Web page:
Before you embark on hunting, take a walk around the hunting site. Know the ins and outs and the best routes to take. Although experienced hunters might skip this step, a newbie needs to do this. It will help you know the area well, and you avoid getting lost in the woods. For the best experience, do this during the daytime when you can see clearly.

Carry a First Aid Kit

Accidents happen when you are out hunting. Many of them might not be severe, while others will require you to visit the hospital. It would be wise to carry a first aid kit with you to be ready if an accident happens. Ensure your first aid kit is fully stocked and that you always have clean water.

We Recommend: Surviveware Large First Aid Kit

Let Someone Know of Your Plans

Before you go out hunting, ensure you inform someone of your plans. You might be gone for hours or a couple of days. It might not seem like a big deal, but having someone know where you are will come in handy if you run into trouble while out. It makes coming to look for you easier since they know where you are. Let them know you’ll text or call by a certain time to let them know you are ok. Set a calendar reminder in your cell phone so that you don’t forget and cause unneeded panic.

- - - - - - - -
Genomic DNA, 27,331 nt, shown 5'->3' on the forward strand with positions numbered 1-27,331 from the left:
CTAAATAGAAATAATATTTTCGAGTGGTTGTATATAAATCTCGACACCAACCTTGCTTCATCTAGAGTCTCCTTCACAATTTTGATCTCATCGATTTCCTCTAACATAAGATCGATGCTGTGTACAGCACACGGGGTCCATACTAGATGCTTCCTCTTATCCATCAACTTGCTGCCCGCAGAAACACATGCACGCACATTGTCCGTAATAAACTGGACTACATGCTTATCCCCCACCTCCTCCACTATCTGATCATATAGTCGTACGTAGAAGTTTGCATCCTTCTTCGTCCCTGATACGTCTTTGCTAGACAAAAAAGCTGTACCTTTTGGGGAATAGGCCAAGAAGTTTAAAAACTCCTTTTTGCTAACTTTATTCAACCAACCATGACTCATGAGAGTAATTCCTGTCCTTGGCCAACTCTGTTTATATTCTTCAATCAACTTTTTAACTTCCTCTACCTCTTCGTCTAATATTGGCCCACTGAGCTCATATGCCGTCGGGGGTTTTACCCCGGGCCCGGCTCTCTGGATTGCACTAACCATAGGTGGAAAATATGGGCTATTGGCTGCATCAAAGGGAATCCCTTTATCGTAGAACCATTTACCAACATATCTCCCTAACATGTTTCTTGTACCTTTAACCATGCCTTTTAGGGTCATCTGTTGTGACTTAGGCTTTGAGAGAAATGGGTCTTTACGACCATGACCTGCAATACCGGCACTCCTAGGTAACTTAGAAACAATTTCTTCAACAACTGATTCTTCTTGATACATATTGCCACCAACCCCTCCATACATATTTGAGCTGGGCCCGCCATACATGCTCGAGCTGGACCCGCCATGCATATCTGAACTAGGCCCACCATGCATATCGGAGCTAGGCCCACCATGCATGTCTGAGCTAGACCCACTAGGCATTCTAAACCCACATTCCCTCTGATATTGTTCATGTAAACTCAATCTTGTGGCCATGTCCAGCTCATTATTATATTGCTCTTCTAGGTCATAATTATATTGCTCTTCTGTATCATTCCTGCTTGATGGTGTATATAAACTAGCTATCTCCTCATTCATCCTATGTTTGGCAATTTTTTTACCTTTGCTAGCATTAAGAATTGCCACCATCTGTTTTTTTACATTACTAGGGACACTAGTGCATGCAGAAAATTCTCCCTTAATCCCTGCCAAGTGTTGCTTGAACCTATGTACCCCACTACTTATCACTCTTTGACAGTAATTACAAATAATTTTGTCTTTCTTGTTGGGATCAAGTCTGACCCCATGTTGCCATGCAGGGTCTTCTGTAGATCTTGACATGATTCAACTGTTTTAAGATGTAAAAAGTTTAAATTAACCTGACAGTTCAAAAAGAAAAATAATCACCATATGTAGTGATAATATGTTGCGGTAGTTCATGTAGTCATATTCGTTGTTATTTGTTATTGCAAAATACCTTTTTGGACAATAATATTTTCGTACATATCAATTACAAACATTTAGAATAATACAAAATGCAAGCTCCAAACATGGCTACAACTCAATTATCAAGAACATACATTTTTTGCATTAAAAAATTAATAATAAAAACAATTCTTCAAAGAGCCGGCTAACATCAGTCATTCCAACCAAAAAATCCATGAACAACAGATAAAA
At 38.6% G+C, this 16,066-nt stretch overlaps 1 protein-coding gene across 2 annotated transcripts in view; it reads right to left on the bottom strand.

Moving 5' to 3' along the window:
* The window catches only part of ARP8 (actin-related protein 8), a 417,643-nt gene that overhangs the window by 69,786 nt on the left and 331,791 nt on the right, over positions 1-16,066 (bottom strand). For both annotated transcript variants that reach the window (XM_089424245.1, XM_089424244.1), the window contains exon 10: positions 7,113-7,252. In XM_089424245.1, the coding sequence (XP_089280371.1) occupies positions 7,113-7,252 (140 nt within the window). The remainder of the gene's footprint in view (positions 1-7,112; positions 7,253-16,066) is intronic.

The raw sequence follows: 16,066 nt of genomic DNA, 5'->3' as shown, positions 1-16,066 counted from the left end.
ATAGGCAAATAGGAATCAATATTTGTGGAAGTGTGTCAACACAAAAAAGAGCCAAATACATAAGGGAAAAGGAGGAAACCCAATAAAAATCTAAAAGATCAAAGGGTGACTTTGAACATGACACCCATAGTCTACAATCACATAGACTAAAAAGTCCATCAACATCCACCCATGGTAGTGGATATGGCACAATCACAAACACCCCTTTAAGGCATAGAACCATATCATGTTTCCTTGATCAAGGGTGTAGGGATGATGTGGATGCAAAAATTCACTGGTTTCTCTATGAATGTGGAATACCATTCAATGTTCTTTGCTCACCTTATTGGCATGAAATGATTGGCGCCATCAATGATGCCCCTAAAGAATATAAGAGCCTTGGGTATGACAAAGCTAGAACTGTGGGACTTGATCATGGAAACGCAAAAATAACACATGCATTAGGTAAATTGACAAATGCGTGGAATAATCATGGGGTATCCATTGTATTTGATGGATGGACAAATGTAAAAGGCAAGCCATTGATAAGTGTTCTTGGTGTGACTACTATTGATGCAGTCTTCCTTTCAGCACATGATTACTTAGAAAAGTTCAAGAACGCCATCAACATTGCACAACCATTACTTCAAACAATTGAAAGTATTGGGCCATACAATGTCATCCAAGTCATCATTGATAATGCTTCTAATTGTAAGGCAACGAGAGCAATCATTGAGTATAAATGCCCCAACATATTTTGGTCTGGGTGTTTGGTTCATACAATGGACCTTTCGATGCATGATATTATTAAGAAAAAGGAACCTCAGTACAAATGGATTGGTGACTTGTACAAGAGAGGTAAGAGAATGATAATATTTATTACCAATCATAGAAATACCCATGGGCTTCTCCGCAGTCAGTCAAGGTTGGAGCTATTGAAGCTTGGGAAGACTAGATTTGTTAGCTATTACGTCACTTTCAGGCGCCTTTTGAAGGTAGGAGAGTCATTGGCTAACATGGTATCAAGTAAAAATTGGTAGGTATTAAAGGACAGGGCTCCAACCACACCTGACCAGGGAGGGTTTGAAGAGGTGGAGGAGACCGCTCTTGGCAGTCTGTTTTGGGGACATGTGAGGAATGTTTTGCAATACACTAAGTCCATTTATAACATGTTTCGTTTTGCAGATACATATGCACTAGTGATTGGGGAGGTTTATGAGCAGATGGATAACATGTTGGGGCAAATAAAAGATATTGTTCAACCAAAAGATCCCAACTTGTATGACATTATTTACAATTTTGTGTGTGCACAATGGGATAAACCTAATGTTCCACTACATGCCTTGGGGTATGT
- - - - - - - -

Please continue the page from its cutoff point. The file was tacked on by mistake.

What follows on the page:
Carry a GPS Device or Compass

To help you navigate through the woods better, carry a GPS or compass with you. While you might have taken the time to familiarize yourself with the area, there is a chance of getting lost while hunting. The GPS or compass will guide you, so you need not worry should you get lost.

Recommended: Garmin eTrex 10 Worlwide Handheld GPS

Familiarize Yourself With Your Gun

Apart from the quick lesson on pointing the gun away from you that I have mentioned, you must know your gun. One of the things you should remember about gun safety is always to treat your gun as if it is loaded, even when it is not. Before you shoot at something, know what is in the background as well. If you have not used your gun in a while, it will help if you went out and practiced shooting at a target before hunting.

Recommended: NRA Step by Step Guide to Gun Safety

Consider carrying extra rounds. Three shots is the widely known distress signal. You can also do this with a whistle or other noise making device.

Carry a Communication Device

Hunting takes you out of touch with the outside world. It would help, however, if you had a means of communicating with them. Pack a satellite phone or a walkie-talkie when you go out hunting. A walkie will come in handy if you are out hunting in a group. You can communicate with fellow hunters better. A satellite phone has better reception while out in the wild.